in Catalogue no. 122, Paul Prouté SA, Paris, June 2003.

Article

Lucy Whitaker

(b ?1436; ? bur Florence, Dec 12, 1487).

Italian goldsmith and engraver . According to Vasari, he was a follower of Maso Finiguerra and engraved a series of 19 prints after designs by Botticelli. These illustrate an edition of Dante’s Divine Comedy published in 1481. A group of prints in the same Fine Manner style is attributed to Baldini. His designs incorporate figures and motifs derived from Botticelli, Piero Pollaiuolo and also German printmakers, such as the Master E.S. and Martin Schongauer, but particularly from Finiguerra. Baldini’s Fine Manner style developed from Finiguerra’s niello print technique; the rendering of spatial recession in the large Judgement Hall of Pilate (435×598 mm) suggests it was designed by Finiguerra. With the other prints, however, it shares the decorative quality and emphasis on pattern characteristic of Baldini.

Prints attributed to Baldini include the series of Planets (c. 1465), based on northern woodcuts, and a series of Prophets and Sibyls (early 1470s), as adapted from the characters in a mystery play; the exotic costumes reflect those worn in festival processions. Antonio Bettini’s ...

Article

Italian, 15th century, male.

Active in Florence.

Engraver, goldsmith.

According to Vasari, Baccio Baldini was described as a 15th-century engraver. He is believed to have illustrated sections of Dante's Inferno after Botticelli, but there is no evidence to support this. Among the other works credited to Baldini are three illustrations of the ...

Article

Jill E. Carrington

[Nicolò]

(b Florence; fl 1434; d between 24 and Oct 29, 1453).

Italian sculptor and bronze-caster. According to Vasari, he was a disciple of Filippo Brunelleschi. He is first mentioned on 27 April 1434 as having completed a large wooden Crucifix (destr.) for S Margarita, Vigonza (Padua). Baroncelli is identified with the ‘Nicholo da Fiorenza’, who was paid from 15 December 1436 to 16 March 1437 for two tondi in the Santo, Padua; they are identified with two marble tondi with half-figures of saints, which flank the rear entry to the choir. In 1436 he was commissioned to make the monument to the Santasofia Family (destr.) in the Eremitani, Padua. This comprised statues of 10 professors, the recumbent effigy of Galeazzo Santasofia, 12 statues of pupils and four unspecified statues. It was still unfinished in 1446. On 27 January 1440 Baroncelli was commissioned to execute 25 figures in relief for the monument to Battista Sanguinacci in the Eremitani, but Sanguinacci was instead buried in the tomb of his grandfather Ilario, which was decorated with an equestrian statue and a God the Father (both destr.). On ...

Article

Italian, 15th century, male.

Born in Florence; died October 1453, in Ferrara.

Sculptor, medallist.

Niccolò di Giovanni Baroncelli was a Florentine artist and pupil of Brunelleschi. The author of various works, he was a key figure in the development of sculpture at that period in Ferrara, Parma, Modena and Faenza. For the town of Ferrara, Baroncelli executed the ...

Article

Italian, 15th century, male.

Sculptor (marble), worker in bronze.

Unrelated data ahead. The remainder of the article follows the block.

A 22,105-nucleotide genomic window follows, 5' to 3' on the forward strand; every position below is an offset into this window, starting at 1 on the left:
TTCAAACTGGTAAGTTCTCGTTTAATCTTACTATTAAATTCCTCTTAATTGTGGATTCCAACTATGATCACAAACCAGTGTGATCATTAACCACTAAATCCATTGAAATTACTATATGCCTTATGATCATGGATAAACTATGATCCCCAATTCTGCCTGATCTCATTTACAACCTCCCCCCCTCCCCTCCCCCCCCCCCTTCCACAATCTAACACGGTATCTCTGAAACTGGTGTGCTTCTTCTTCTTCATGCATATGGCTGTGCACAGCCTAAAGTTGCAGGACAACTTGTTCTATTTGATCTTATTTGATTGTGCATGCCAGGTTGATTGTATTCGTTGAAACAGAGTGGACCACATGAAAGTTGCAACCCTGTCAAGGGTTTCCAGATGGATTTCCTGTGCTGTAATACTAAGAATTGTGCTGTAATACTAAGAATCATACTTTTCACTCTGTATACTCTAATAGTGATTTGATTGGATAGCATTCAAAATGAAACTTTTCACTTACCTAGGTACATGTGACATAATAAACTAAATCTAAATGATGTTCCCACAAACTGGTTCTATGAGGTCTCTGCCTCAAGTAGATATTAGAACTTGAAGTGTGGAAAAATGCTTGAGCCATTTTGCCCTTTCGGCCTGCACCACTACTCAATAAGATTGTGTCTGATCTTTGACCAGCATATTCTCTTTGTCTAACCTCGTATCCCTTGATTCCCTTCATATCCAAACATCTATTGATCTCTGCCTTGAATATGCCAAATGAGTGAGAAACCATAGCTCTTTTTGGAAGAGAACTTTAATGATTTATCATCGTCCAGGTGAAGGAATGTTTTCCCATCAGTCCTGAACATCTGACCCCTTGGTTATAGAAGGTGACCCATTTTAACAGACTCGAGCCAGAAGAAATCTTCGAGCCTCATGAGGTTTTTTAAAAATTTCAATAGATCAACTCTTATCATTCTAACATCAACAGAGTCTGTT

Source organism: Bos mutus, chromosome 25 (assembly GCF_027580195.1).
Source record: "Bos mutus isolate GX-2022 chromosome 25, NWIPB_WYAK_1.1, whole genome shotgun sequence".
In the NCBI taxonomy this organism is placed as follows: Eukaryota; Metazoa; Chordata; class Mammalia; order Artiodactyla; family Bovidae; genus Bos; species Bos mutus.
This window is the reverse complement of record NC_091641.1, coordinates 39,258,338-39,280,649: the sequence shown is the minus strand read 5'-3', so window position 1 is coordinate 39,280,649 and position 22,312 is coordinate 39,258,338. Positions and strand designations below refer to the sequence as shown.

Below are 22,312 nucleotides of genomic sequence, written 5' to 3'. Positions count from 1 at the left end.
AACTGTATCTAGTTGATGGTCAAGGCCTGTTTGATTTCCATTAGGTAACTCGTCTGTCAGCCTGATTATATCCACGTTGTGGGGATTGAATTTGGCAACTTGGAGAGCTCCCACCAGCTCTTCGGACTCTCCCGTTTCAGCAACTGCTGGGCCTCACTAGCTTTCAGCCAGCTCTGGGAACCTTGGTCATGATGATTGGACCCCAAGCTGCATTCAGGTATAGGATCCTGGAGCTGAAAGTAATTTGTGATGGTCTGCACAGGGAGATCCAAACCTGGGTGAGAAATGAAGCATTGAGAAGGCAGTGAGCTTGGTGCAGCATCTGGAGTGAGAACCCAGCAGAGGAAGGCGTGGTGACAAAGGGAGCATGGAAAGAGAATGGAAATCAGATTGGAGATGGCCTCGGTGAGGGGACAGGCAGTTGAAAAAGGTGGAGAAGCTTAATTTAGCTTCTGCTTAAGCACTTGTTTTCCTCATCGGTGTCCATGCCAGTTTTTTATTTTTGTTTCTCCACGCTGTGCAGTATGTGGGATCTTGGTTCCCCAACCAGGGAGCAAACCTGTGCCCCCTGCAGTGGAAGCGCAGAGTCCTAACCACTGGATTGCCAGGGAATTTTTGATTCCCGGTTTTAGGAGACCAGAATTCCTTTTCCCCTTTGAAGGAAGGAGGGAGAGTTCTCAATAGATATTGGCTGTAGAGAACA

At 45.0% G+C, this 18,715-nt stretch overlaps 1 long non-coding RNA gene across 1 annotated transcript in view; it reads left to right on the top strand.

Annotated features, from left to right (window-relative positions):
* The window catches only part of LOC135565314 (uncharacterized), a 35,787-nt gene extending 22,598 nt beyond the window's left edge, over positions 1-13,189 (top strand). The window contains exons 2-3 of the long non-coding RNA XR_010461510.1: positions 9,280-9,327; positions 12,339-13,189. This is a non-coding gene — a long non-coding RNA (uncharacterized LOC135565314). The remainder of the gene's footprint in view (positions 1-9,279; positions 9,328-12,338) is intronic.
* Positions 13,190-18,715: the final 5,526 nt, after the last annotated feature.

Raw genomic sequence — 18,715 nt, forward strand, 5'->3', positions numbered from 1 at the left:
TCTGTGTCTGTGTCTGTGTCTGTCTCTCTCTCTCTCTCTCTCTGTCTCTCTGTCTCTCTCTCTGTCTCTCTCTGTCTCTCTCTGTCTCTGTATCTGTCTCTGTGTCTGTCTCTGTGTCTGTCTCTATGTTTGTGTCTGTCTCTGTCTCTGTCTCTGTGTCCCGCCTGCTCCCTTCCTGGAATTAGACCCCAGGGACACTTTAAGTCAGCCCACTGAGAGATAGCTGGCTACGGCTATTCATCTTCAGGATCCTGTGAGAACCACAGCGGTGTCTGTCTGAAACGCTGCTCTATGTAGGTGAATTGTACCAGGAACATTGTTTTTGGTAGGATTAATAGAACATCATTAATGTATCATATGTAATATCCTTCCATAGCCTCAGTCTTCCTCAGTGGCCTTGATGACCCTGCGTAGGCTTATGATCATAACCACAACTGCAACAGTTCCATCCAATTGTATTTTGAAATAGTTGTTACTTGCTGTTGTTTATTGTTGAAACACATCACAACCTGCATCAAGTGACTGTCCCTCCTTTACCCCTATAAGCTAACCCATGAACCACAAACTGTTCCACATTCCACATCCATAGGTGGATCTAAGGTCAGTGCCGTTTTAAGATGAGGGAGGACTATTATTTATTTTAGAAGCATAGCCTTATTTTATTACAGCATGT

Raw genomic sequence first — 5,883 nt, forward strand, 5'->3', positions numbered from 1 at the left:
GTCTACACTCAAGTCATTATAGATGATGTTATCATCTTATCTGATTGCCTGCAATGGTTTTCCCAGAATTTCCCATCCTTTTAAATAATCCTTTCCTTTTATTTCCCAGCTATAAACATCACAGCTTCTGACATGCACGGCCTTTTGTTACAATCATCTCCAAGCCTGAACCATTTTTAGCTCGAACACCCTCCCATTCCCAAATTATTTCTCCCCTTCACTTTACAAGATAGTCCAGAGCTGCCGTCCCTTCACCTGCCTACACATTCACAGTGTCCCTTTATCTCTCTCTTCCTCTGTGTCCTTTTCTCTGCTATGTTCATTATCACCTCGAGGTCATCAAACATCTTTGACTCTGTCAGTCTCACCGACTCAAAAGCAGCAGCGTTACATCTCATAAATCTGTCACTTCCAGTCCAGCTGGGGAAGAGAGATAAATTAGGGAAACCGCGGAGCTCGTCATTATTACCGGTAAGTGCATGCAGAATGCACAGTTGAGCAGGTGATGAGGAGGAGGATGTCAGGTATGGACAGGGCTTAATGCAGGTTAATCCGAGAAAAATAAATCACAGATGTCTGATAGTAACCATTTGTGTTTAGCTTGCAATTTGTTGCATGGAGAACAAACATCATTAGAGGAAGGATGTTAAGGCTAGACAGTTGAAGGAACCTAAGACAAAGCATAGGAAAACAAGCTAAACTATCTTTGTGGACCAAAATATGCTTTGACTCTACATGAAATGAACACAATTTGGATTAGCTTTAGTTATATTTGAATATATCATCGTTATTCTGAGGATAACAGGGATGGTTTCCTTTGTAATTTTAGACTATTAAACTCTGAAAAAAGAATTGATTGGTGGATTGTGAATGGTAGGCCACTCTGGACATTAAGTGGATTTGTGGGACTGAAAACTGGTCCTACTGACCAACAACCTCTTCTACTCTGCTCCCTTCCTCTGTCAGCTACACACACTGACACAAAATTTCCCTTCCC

Bartali is mentioned by Zani as working in Siena in 1480.

Article

Italian, 15th century, male.

Born 1448, in Florence; died December 1502, in Florence.

Painter, miniaturist, architect, Camaldolese monk and abbot.

Bartolomeo della Gatta trained as a goldsmith (his father’s profession) and seems to have had contact with a large network of late 15th-century artists in Florence, Urbino, and Arezzo, including Andrea del Verrocchio, Piero della Francesca, and Luca Signorelli. A monk at the Calmaldolese monastery in Florence since ...

Article

Italian, 15th century, male.

Painter.

In 1425, this priest and goldsmith is recorded as working at the Palazzo della Signoria in Siena. Later, in Rome, Pope Eugenius IV commissioned him to paint some pictures for the Vatican.

Article

John R. Melville-Jones

(b Vicenza, c. 1468; d Vicenza, 1546).

Italian gem-engraver, goldsmith and medallist. The most important part of his career was spent in Rome, where he worked for Clement VII and his successor Paul III. He also spent a short period in Venice, returning from there to Vicenza in 1530 and remaining in the latter city for most of the time until his death. In Rome he was a well-established member of artistic and literary circles, associating, for example, with Michelangelo and the humanist scholar Pietro Bembo. No specimens of his work as a goldsmith survive, but he is called ‘aurifex’ in contemporary documents and may have made the settings for his carved gems.

Belli specialized in cutting gems and crystal and in carving dies for coins and medals. Although his work demonstrates technical ability of the highest order, his talent was not an original one. His style followed that of his contemporaries working in the major arts or was governed by his study of ancient coins and gems. His best-known works are those made for his papal patrons, many consisting of or incorporating carvings in rock crystal or semiprecious stones. The most splendid of these is a silver-gilt casket adorned with 24 carvings in crystal showing scenes from the ...

Article

Italian, 15th century, male.

Born c. 1420; died 1491, in the Villa Medici at Poggio a Caiano.

Sculptor, medallist.

Florentine School.

A pupil of Donatello, with whom he collaborated, Bertoldo di Giovanni has an important place in art history because he was Michelangelo's master. Under the patronage of Lorenzo de' Medici from about ...

Article

French, 15th – 16th century, male.

Engraver, medallist.

Lyons School.

This artist was active in Lyons from 1471 and 1524.